OK, I’ve only scanned this decision quickly for now, so please read it yourself and see if I’m missing something obvious.
This is a decision the CHRR Online people made me aware of that was just issued by the Ontario Human Rights Tribunal. It is called Garrie v. Janus (this is an unformatted pdf version. The Tribunal presumably will add the link to their decision database soon]. It involves a disabled worker who, firstly, is paid between $1 and $1.25 per hour over a period of years, and then secondly, is dismissed in October 2009 due to her disability. Other non-disabled workers were paid at least the minimum wage, as required by the Employment Standards Act. The worker files a human rights complaint alleging discrimination on the basis of disability for the wage discrimination and the dismissal (among other claims).
The Tribunal dismisses the complaint about wage discrimination on the basis of timeliness. It finds that the employer’s practice of paying disabled workers only a buck an hour for a period of years was really only one act that continued for years and years:
In my view, the respondents’ ongoing practice of paying the applicant less than employees who did not have developmental disabilities was not a succession or repetition of separate acts of alleged discrimination of the same character. Rather, it was one act of alleged discrimination in the late 1990s, which had continuing effects until the applicant’s employment ended in October 2009. As such, the applicant’s allegation is approximately 10 years out of time.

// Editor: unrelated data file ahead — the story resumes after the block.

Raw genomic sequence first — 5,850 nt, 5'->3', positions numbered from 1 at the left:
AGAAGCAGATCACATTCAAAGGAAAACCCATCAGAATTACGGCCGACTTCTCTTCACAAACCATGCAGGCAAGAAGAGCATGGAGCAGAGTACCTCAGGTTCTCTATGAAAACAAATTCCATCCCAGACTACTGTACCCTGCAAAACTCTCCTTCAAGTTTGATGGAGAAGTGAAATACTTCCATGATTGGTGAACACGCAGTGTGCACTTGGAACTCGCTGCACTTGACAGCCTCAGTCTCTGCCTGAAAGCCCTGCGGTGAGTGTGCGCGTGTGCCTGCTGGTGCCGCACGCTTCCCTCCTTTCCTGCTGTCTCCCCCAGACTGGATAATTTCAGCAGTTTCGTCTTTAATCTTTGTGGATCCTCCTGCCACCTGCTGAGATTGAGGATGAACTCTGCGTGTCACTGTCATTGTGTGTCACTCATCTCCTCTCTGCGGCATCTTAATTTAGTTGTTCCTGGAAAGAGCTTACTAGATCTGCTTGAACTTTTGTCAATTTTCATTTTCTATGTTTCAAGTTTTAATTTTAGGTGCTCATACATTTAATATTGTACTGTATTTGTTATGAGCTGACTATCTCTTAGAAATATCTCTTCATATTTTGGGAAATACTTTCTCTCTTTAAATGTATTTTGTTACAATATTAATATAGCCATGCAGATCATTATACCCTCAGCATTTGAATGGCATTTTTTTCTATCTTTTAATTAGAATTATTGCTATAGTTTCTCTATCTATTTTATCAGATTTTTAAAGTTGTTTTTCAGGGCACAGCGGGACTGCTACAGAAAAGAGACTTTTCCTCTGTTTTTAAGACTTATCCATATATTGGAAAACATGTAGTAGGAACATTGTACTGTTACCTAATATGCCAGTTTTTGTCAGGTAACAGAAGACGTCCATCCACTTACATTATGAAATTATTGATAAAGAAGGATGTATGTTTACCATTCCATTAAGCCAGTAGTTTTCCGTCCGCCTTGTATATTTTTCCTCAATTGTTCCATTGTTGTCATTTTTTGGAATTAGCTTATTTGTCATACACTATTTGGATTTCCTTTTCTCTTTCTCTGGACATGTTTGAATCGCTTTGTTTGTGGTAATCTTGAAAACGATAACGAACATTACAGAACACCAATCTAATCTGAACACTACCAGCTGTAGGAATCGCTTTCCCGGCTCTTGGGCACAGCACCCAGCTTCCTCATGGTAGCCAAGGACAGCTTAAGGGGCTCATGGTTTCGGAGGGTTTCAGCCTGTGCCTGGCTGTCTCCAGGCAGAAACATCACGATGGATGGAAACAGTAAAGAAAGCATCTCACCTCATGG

Since section 34 requires complaints to be filed within a year of the offense (unless it is a continuing breach), her complaint about illegal pay is dismissed because it is nearly a decade since the first time the employer started discriminated against the applicant. Under this approach, an employer is safe to discriminate in wages on the basis of disability, as long as the disabled person doesn’t know to file a complaint within the first year. Make sense to you?
Well, hopefully she filed an Employment Standards Act complaint in time. Or a wrongful dismissal lawsuit, under which she would have been entitled to both lost wages at the minimum wage and reasonable notice based on at least the minimum wage (and probably Honda damages for bad faith in the manner of dismissal).
The Tribunal then finds that the dismissal was a violation of the Code, and the complaint was filed within a year of the dismissal. The Tribunal then turns to remedy. It finds that $15,000 is appropriate for injury to dignity, feelings, and self-respect. It also orders human rights training for the company’s officials.
Now, here is where the decision gets particularly controversial. The Tribunal turns to the issue of lost income. The Tribunal begins as follows:
The applicant seeks an award of monetary compensation for lost income. The purpose of compensation for loss of income is to restore the applicant as far as is reasonably possible to the position that the applicant would have been in had the discriminatory acts not occurred.